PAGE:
Fire Walk with Me charts the end days of that horrifying experience. Driving it home with discordant, nightmarish sequences that only Lynch can deliver. But it crucially reshapes her demise. A broken girl, holding herself together as best she can, stirring herself to one final act of defiance. Sheryl Lee’s performance is crucial to the film, showing an impressive mastery of the shifts in emotion and tone, turning that lifeless body, so iconic of the original series, into something transcendent.

Fire Walk With Me, despite it’s darker tone and themes, give Laura her escape. It also adds to the show’s mythos. In doing so it becomes a crucial part of the overarching story, especially the one continued in The Return. Sowing seeds for various plot threads including Laura Palmer’s diary, the ongoing ‘Blue Rose’ investigations of the FBI, the intent and cyclic nature of the entity known as BOB, and notably the Black Lodge and it’s various denizens. But at it’s core, it is about one girl’s soul, fighting to survive. Lynch’s ambition here is impressive, as is the skill he demonstrates, marking it as one of his finer, if underrated, efforts. Time and context have rightly changed perception of Fire Walk with Me, a film that enriches what came before and what came after, in an already enthralling tale.

The Package

As you’d expect from Criterion, the image quality is impressive. A natural restoration, preserving and enhancing grain, detail and color. It’s a sharp, vibrant image that gives the film a whole new lease of life in comparison to older DVD releases. The release comes in a solid card case and outer slipcase, rather than a plastic one. The fold out sleeve inside showcases artwork and images from the film. Also included within is a nicely produced booklet, containing additional images, details on the film’s restoration and transfer, and a portion of an interview with the director from the 2005 book Lynch on Lynch by Chris Rodley. Special features include:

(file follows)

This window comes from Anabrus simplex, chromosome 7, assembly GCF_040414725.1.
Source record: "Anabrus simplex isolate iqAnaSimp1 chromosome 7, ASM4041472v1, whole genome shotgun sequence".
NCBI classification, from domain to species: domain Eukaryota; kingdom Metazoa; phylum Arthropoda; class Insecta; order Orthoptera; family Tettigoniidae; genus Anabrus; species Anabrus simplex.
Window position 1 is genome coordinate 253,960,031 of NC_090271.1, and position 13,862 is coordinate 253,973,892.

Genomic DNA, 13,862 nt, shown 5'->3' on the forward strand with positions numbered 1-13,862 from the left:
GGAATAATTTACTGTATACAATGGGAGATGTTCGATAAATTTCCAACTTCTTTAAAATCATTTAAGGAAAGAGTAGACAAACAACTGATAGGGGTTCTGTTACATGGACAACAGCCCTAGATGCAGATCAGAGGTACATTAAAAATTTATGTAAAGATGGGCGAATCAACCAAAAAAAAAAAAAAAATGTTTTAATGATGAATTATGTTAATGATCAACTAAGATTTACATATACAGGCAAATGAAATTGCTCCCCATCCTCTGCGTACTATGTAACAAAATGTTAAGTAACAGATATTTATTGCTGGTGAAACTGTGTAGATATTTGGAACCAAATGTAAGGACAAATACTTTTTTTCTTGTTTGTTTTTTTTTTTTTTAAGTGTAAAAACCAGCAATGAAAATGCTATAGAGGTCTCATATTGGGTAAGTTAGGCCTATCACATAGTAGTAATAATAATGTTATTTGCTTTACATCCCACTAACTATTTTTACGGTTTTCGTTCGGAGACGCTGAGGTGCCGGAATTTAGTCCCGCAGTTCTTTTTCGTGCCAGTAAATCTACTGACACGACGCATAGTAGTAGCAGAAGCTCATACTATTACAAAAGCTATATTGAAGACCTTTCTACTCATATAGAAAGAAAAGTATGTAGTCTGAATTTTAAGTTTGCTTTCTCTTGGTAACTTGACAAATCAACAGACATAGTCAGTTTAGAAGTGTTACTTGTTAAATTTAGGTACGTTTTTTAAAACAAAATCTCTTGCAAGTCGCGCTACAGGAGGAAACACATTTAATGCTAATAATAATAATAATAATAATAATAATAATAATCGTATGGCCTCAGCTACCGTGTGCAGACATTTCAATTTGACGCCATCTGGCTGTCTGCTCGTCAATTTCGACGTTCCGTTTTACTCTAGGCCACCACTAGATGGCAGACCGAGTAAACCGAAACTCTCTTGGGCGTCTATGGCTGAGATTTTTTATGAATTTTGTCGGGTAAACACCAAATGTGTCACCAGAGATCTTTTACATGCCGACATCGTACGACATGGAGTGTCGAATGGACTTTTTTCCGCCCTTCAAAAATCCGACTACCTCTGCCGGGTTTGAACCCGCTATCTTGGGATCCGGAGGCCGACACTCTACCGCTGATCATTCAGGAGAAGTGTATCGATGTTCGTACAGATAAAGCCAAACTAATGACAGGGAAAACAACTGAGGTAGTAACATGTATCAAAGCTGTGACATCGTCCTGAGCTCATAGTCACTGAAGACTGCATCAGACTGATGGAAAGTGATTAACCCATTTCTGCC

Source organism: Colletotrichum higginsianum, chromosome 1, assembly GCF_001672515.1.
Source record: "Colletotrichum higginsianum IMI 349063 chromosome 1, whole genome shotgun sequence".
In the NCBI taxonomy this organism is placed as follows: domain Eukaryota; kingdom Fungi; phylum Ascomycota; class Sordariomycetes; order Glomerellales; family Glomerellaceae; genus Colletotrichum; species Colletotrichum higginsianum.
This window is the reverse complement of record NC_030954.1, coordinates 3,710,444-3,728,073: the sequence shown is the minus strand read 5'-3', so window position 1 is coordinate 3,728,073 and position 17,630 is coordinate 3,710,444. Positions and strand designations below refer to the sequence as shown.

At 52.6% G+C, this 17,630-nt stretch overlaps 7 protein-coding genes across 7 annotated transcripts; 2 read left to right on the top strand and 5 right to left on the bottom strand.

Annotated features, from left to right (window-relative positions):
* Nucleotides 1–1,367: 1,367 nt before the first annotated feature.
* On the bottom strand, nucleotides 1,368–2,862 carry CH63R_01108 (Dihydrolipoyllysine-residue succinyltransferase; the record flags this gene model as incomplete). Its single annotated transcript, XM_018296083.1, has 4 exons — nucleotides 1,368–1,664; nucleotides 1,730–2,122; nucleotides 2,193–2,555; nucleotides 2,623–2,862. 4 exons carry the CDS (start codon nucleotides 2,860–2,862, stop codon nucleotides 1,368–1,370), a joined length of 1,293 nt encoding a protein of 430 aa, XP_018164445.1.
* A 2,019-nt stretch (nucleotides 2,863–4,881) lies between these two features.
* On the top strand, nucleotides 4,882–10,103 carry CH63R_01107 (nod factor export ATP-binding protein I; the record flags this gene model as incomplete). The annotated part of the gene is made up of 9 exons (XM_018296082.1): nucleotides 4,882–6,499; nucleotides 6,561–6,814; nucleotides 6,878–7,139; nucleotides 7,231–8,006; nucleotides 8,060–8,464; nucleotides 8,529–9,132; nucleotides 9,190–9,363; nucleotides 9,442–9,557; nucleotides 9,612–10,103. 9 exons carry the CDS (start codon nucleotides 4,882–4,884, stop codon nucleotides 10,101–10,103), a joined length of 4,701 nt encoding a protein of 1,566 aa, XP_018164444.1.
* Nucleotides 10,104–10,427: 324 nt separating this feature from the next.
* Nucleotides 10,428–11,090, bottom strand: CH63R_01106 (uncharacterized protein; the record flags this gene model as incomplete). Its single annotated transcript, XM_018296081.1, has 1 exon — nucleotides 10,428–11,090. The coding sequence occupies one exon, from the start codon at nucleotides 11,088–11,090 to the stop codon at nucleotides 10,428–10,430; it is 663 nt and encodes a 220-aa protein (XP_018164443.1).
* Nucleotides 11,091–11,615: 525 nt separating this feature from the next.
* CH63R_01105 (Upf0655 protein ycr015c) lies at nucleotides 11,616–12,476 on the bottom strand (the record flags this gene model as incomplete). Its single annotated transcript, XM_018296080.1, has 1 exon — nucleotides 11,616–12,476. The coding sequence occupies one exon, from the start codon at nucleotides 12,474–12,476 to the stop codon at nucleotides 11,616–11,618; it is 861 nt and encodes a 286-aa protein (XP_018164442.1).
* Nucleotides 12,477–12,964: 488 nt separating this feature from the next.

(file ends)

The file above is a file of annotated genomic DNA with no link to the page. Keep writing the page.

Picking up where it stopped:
• The Missing Pieces, ninety minutes of deleted and alternate takes from the film, assembled by Lynch: The good stuff. Over 90 minutes of deleted, expanded, and alternate scenes from the film that was first released back in 2014. Essential viewing for any Twin Peaks completest
  • New interview with actor Sheryl Lee: New feature recorded by Criterion in 2017. The actress opens up about her relationship with Lynch, as well as her feelings about Twin Peaks and Fire Walk with Me. It’s a pretty candid interview, tidbits about specific scenes, relationships with other cast members, the music and more are shared. She also delves into the lore of the show. Very much worth your time
  • Interviews from 2014 by Lynch with actors Sheryl Lee, Ray Wise, and Grace Zabriskie: Pre-The Return, but still a great extra to include. A round table chat, hosted by Lynch, that reunites the whole Palmer family on what resembles a set from the show. Anecdotes and insights aplenty, and some great moments from Lynch
  • Interview with Angelo Badalamenti: Another new feature produced by Criterion this year. The composer for the show/movie shares details on how he conceived of and executed the music for the show. This includes how he collaborated with Lynch and their inspirations for various sounds and pieces. Music is a crucial aspect of the show and this feature highlights it’s contributions

The Bottom Line

Time Peaks Fire Walk with Me serves as an enthralling example of David Lynch’s talents, as well as a crucial piece of Twin Peaks lore. At it’s core, an unnerving tale of how abuse can pervert an innocent, while redefining the central figure that is Laura Palmer as a survivor rather then victim. A timely and impressive release from Criterion.

Twin Peaks Fire Walk with Me is available via Criterion from October 16th